Street harassment definitely happens to men. I’ve had several brushes. Admittedly, most of these have happened while wandering through unfamiliar neighborhoods at night. Regardless of where or when, each instance has involved a man making an un-welcomed advance. I won’t count being checked out or chatted up by men who had no way of gauging my interest. Some men have approached me respectfully. I’ve regretted rejecting them, but I haven’t been able to pretend to like men out of pity.
Other men have been quite aggressive. I’ve been able to ignore stares and comments. What follows are some exchanges that haven’t been as easy to ignore.
During one of many lonely nights in college, I stopped at an adult video store to buy some porn. It was 1997 and online porn wasn’t as prevalent as it is now. This place always had two-dozen cars in the parking lot, but no one in the store. Everyone was back in the viewing booths. I was surprised to see a guy lingering around the toys. As I shopped, he walked past me and mumbled something. When I didn’t respond, he did it again. I figured he was selling drugs. I left with my porn. He followed me to my car. Not sure what he wanted, I turned to face him. Startled, he put up his hands and said, “Look man, no disrespect. I just want to know if I could suck your dick.” I simply said, “Sorry. No thanks.”
With that, I got in my car and drove away. It didn’t end there. He got in his car and followed me for several miles. Maybe he was driving my direction, but he made a pair of turns behind me and stayed quite close.
I finally turned abruptly in a parking lot and shook him. The exchange annoyed rather than frightened me, but it stayed with me.
I stopped in Las Vegas on a multi-week solo drive across the United States. My plan was to explore the Strip by foot. This was 1999 and the northern end of the Strip remained a bit rough. I saw a few women hooking, but a few men who appeared to be soliciting as well. A block or two after noticing, a young man approached me and started walking alongside me. Initially, he asked me for a light. After I declined, he kept walking next to me. I expected him to ask me for change, but instead, he propositioned me.
He wanted to give me head in an alleyway. I don’t recall him disclosing cost. I declined again and kept walking. When he continued walking with me, I stopped and politely but firmly told him I wasn’t interested. He didn’t take the hint. For several blocks, he persisted. The street was poorly lit and dotted with shady people. Frustrated and unsure how far he’d go, I let him have it with a moment that didn’t exactly make me proud. I turned, faced him, and shouted, “Get the fuck away from me or I’ll break your fucking jaw, faggot!” That worked. He looked pissed, but also scared.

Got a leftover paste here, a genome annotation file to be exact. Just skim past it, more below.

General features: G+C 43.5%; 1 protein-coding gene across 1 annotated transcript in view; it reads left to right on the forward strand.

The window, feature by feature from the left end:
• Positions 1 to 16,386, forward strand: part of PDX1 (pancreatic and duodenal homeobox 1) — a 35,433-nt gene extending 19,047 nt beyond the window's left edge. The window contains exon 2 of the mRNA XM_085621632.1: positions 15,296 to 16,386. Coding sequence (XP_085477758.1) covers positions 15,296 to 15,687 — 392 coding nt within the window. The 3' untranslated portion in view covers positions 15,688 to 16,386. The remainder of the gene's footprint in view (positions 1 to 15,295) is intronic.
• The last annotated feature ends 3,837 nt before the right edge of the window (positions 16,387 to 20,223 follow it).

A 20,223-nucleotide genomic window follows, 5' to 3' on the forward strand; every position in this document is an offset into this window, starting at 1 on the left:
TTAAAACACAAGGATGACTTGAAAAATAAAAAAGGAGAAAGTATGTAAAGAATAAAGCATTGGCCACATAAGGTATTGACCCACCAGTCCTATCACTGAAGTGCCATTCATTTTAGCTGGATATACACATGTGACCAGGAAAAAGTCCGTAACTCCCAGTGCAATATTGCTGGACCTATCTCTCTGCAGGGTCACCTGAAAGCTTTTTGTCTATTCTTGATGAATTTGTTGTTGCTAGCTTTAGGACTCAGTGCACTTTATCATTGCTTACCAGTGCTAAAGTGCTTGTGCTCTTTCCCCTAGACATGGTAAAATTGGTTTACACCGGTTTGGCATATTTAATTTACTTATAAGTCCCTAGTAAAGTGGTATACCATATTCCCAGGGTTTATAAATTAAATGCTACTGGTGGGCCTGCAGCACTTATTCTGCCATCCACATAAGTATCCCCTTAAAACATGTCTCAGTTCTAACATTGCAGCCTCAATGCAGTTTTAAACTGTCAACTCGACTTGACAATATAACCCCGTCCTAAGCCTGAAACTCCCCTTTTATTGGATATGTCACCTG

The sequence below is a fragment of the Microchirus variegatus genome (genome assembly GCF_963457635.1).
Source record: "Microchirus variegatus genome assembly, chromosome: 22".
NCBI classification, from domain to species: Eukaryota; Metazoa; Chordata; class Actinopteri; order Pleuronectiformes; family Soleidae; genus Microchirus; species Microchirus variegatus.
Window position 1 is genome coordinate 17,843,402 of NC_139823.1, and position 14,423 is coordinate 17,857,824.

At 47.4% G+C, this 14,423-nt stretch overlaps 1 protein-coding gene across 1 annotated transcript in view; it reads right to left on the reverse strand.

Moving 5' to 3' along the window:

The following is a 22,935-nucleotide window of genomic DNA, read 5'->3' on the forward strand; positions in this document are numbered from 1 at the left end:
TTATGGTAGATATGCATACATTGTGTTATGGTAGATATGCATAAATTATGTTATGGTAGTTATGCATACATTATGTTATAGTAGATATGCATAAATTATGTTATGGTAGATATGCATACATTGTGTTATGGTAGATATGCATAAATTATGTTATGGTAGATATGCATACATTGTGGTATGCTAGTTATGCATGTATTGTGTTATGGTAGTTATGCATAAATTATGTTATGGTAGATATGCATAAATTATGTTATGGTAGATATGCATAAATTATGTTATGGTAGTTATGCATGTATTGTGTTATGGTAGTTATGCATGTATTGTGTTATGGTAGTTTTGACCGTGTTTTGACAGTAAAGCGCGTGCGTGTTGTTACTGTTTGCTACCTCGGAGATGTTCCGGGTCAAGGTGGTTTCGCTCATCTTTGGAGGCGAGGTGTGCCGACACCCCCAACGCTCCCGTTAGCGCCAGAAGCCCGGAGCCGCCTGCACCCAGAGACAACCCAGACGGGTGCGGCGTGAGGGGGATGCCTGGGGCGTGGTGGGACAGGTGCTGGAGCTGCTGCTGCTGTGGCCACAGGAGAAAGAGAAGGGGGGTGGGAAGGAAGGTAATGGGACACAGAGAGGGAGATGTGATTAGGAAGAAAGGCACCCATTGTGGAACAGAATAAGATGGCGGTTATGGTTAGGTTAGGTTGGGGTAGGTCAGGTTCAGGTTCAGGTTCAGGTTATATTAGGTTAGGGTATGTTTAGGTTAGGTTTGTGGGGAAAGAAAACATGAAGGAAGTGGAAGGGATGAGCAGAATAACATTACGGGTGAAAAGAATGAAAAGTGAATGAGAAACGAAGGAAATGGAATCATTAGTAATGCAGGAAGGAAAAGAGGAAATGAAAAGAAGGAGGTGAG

I felt like a scumbag for being so harsh and hateful, but he left me alone.
A few years later while backpacking across Europe, I visited Rome. On my second night there, I wandered into a festival. Typically, I avoid large gatherings, but on this trip, I decided to explore. As I made my way through the crowd, I noticed most of the revelers were men. The party was for gay dudes. This was fine, but I didn’t want to inadvertently communicate interest to anyone. I didn’t get much chance to ponder this. A man approached me and started dancing with me—on me, more accurately. He wrapped his leg around my back and tried to put his hand on my ass. When he reached for my crotch, I realized this really wasn’t a sexual advance. My wallet was in my front pocket. He was trying to grab it. Before realizing this, my plan had been to put my hands up and shake my head “No” to show I wasn’t interested. When I felt him going for my wallet, I shoved him hard and took a defensive stance. His friends surrounded him. I wasn’t certain how shoving a man at a giant gay party would be received.
He backed off. His friends moved on. So did I.
The only time I felt scared was in Munich. On the same backpacking trek, I went out late on my first night in town. Again I managed to wander onto a prostitute stroll. The neighborhood was desolate. A car crept up alongside me. The driver put down his window and shouted something to me in German. I shrugged my shoulders and kept walking.
He persisted. I told him I didn’t speak German and continued on my path. When he wouldn’t stop, I changed directions. He actually went around the block and changed directions to continue following me. I looked for a rock to throw at him, but couldn’t find one. I hustled to a busy intersection and darted across the street against oncoming traffic. My fear came from him being in a car and me being on foot. I didn’t know if he was alone. I’d seen enough horror movies to picture gruesome outcomes. Most likely, he just wanted me to suck his cock. I felt threatened nonetheless. Being completely alone in another country influenced this, but the scenario would’ve been unsettling anywhere.
I’ve wondered if any of these encounters would’ve felt different had I been a woman. Despite my lack of interest, I’ve been flattered when men have hit on me. That sense of flattery has changed to mild concern in the face of insistent types. I’ve only had a few scrapes. Encountering this more often might make me guarded to the point of hostility. I guess street harassment can do that.